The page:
3 Fallen Technologies (and their Replacements)

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You’ve probably heard that the normal referees for the NFL are in a labor dispute, leading to replacements who may or may not be up to the task. But football isn’t alone: fall is the season for replacements. Kids begin a new school year with different teachers, TV channels offer the newest round of programming, even the weather changes.

Technology is a constantly changing environment too. Yesterday Mashable reported on a LinkedIn survey about what office staples might not be found at the office supply store of the same name in the next five years. We know a thing or to about upgrading technology, and we’ve listed what we consider some truly revolutionary innovations below.

But we also want to hear from you. Has your office made an upgrade for the better, or is there an oldie goldie you wouldn’t part with? You can let us know in the comments here, or join the conversation on Twitter, Facebook, and Google Plus.


Sure, the typewriter’s been replaced for a good amount of time. But its impact on the business world was great, and its demise recent enough we felt it deserved a mention. Actually, it’s been around a lot longer than we realized: there’s evidence of one as far back as 1808. These machines brought the power of the printing press to the masses, and led to new forms of business and commercial communication.

While there are few places with typewriters today, typing is even more important than in the past. Computers and laptops have taken over nearly every company workspace. But here’s the next question: how long will it be before these necessities are replaced themselves by tablets, or something else not even in production yet?

Landline Phones

Fact: you may still have an office phone, but your cell is where the most “business” actually happens. Of course, the original telephone was a major innovation in its own right. In 1870 the phone was still just a fanciful idea. By 1880, there were approximately 54,000 in the United States alone. In fact, the section from that year’s census report contains an introduction that could be straight from today’s news:

At the beginning of that year this business amounted to little or nothing; at the end of the year it represented one of the great interests of the country.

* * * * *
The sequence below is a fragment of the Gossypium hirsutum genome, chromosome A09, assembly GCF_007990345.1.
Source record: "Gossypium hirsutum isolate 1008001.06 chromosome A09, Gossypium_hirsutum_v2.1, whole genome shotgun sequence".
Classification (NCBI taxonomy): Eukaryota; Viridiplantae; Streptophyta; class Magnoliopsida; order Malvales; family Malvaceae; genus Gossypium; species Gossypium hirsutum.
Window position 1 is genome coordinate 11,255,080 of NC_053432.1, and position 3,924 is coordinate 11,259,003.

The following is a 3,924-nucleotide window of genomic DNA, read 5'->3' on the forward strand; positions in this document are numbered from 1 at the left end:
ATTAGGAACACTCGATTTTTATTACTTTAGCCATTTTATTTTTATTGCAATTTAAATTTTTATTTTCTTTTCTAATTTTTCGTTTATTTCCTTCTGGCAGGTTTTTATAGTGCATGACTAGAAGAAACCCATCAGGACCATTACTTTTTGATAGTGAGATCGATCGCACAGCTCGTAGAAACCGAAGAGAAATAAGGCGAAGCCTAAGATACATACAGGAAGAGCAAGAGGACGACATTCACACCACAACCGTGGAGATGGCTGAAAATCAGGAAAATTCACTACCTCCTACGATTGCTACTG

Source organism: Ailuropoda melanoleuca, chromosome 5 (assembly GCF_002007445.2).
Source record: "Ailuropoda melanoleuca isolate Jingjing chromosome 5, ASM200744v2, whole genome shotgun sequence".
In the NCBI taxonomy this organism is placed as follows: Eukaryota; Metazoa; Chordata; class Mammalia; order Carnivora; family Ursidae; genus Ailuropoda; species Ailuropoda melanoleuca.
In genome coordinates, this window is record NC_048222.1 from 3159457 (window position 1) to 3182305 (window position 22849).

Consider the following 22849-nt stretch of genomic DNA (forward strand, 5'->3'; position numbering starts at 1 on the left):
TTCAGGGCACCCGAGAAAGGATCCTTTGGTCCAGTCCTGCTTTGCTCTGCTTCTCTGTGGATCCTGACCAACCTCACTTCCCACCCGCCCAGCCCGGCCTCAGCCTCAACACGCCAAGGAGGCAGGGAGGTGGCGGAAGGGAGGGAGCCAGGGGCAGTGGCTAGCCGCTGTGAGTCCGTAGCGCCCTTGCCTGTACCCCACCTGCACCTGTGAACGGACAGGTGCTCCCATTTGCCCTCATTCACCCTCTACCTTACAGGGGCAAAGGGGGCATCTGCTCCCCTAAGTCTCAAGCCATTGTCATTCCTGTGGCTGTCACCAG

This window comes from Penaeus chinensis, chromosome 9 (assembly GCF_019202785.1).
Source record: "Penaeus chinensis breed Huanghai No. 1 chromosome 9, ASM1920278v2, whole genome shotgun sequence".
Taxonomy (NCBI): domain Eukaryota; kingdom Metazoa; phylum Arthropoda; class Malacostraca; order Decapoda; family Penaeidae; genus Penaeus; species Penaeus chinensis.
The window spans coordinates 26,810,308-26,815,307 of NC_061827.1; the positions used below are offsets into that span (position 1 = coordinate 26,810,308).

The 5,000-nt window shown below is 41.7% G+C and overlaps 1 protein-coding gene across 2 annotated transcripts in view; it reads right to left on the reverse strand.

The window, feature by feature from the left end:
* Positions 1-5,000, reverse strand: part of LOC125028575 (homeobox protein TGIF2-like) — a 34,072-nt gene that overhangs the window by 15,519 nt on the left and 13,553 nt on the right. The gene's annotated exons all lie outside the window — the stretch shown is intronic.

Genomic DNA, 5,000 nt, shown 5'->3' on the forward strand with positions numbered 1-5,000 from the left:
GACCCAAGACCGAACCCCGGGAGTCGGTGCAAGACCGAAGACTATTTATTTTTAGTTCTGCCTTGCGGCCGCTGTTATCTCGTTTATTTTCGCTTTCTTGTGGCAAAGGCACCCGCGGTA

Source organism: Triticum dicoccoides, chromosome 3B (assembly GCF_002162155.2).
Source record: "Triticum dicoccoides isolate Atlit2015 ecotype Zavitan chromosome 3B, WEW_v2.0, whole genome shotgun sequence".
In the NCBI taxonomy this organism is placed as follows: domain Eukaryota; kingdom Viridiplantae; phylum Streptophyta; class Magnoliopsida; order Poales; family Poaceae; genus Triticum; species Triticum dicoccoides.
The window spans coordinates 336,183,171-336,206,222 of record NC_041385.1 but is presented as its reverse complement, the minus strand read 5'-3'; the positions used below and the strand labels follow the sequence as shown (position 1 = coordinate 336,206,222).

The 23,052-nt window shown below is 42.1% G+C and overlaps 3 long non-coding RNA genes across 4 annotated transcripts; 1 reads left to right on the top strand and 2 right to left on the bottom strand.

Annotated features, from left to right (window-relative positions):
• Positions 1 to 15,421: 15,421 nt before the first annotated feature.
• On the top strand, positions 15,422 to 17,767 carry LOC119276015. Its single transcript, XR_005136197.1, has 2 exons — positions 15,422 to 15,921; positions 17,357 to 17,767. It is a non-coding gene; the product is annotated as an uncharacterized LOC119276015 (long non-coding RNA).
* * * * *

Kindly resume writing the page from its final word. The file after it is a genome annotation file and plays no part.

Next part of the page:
However, the traditional office phone is continually moving to the sidelines as people communicate via text, email, or video, all through mobile devices that serve as both phone and minicomputer. We still use office phones at Cii, especially for tech support. Will that last through the end of the decade, when mobile devices are expected to number more than 3 billion? Ask us again in 10 years.

Everything Under One Roof

This one’s tougher to describe but just as true. It used to be that only huge companies could have the latest technology: think banks of typewriters, a big telephone switchboard, satellites and even (gasp!) computing power. Anything the corporate body needed was added as a separate department, all under top management control. Smaller businesses just didn’t have the resources to deploy of new technology and compete.

Today is different. A new, fully featured computer can be had for around $500, and a printer/copier for $400. With mobile payment processing, a smart phone could even cover some business needs. Overhead is light, and important services like email, document storage, and virtual web space are affordable for even the smallest of companies.

You don’t have to go it alone with this technology, either. Outsourcing locally means that your business has a trusted partner helping you understand and adapt to the changing tech scene every step of the way.

The old top-down approach worked for its time, but we encourage you to think about the best way to get your business into shape. Your current IT model (or lack thereof) may need an upgrade. We can help.